Subject: RE: Evil water jugs (Homebrew Digest #899, June 10, 1992)
Date: 1992-06-10 16:49:47 GMT
firstname.lastname@example.org (Tim P McNerney) writes:
> I have had a number of replies to my posting yesterday warning of the
> danger of using the plastic water jugs for fermentation. I had heard
> these also (which is why I asked about it), but I haven't received
> any information more specific than that it was bad.
Although I can't tell you specifically about the 2 gallon water bottles
you are buying, I can tell you that there is a strongly held prejudice
against any form of plastic in the homebrewing world.
The things to be aware of:
* Many plastics are much more permeable to oxygen than glass
* Non-food grade plastics may be made with plasticizers that can be
leached out by ethanol, and besides what these may do to you after
years of imbibing, they can taste pretty bad.
* Plastic scratches easily, and those scratches can harbor infectious
organisms. It may therefore, be difficult to santize with contact
sanitizers like iodophor, b-brite and bleach.
Ignore the AHA statistic that indicates that glass is over represented
and plastic is under represented in the winners circle. Although true,
this does not necessarily mean anything about the qualities of glass
I use a food grade trash can for my primary and 5 gallon plastic water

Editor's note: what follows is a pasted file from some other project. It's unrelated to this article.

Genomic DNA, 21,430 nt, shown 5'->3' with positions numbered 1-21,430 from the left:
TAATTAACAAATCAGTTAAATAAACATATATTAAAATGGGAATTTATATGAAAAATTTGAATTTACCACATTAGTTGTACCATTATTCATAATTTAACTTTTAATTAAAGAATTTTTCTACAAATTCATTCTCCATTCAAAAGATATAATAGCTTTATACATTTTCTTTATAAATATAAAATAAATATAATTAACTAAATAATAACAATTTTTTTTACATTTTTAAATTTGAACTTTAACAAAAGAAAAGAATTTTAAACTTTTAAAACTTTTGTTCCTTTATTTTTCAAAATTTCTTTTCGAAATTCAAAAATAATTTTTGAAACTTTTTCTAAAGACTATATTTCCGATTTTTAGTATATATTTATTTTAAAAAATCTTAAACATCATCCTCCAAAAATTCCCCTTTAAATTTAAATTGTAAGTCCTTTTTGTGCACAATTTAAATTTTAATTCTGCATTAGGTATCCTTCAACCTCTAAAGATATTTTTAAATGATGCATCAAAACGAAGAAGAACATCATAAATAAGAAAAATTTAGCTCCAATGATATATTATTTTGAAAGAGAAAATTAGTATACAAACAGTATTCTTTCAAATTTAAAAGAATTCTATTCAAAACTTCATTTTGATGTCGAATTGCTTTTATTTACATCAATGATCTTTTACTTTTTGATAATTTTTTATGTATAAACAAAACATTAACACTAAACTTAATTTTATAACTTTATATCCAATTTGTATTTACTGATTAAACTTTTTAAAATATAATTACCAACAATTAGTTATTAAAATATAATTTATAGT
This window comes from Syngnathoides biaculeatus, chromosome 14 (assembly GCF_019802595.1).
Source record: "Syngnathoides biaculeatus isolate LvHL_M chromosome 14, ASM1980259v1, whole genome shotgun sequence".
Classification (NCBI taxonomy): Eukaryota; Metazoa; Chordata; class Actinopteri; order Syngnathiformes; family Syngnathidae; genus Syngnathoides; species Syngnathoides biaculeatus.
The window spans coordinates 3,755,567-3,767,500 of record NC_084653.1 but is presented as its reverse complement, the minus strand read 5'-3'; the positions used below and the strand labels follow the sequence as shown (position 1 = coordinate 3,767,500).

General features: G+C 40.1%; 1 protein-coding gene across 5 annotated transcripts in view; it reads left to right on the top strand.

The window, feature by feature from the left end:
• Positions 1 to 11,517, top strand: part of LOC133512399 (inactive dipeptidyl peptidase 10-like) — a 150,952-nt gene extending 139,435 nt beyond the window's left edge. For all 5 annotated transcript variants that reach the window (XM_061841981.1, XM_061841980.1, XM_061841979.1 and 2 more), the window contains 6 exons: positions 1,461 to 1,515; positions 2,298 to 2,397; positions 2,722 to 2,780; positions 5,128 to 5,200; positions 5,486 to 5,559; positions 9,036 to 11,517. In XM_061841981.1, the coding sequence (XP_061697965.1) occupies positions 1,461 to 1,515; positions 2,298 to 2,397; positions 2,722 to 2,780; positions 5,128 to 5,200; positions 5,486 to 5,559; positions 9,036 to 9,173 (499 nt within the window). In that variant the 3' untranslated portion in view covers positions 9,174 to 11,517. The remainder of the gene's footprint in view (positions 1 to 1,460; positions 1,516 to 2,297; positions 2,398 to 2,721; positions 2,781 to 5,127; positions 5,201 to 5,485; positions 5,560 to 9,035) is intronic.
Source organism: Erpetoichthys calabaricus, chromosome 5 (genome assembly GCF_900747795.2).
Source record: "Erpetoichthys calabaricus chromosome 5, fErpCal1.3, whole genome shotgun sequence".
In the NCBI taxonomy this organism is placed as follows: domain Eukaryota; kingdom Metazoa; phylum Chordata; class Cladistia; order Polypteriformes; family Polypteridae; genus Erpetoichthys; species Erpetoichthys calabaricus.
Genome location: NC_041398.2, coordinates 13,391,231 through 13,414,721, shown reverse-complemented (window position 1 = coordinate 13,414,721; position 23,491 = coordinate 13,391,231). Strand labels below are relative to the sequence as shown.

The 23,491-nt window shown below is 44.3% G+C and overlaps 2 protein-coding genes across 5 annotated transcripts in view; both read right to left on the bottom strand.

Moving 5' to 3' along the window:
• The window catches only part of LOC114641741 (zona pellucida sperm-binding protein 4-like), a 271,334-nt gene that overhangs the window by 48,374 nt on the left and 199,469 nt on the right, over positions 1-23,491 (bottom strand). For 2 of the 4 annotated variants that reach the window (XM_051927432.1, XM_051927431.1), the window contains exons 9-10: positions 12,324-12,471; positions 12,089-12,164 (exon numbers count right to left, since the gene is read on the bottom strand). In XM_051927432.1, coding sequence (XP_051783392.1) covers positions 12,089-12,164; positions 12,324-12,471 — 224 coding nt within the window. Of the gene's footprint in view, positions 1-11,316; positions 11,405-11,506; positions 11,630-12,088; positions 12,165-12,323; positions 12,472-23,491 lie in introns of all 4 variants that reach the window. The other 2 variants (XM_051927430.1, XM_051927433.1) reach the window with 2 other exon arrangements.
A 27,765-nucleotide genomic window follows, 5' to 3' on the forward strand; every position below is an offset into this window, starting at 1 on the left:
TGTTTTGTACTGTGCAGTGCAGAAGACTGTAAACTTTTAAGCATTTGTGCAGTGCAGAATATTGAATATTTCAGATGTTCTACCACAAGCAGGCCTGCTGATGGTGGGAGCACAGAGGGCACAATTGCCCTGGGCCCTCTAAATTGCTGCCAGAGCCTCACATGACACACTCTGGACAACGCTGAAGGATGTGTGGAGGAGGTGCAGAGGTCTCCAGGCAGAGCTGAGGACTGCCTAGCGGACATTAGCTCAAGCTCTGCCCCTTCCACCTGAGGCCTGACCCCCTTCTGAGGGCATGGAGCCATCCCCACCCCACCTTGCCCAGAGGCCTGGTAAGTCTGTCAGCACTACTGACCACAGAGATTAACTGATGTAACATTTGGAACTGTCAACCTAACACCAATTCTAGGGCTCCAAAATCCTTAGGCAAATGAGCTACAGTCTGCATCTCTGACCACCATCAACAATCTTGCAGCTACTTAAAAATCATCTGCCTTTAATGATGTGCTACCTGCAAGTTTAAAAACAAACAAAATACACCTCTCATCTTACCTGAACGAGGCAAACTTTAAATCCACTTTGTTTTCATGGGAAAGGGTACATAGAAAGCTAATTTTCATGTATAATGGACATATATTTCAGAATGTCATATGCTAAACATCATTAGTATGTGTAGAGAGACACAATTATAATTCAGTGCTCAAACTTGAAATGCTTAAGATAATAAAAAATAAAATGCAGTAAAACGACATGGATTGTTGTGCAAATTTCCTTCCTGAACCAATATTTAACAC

bottles (made from polycarbonate, which is safe from attack by ethanol,
although it is somewhat oxygen permeable) for secondaries. I sanitize
with boiling water, which doesn't need direct contact to work (the heat
will get the little suckers), and doesn't need any kind of a rinse
Glass is a good way to go, and I do use it for starters (although I
just acquired a plastic baby bottle that I can pour boiling wort into
and allow to cool). But it can be dangerous to handle in wet and
slippery environments, and the chemicals used to sanitize can be
difficult to remove without compromising the sanitization.
My advice is to choose a method that fits in with what you want to do
and then work to eliminate any problems that occur in your environment.
Good luck, and good brewing,
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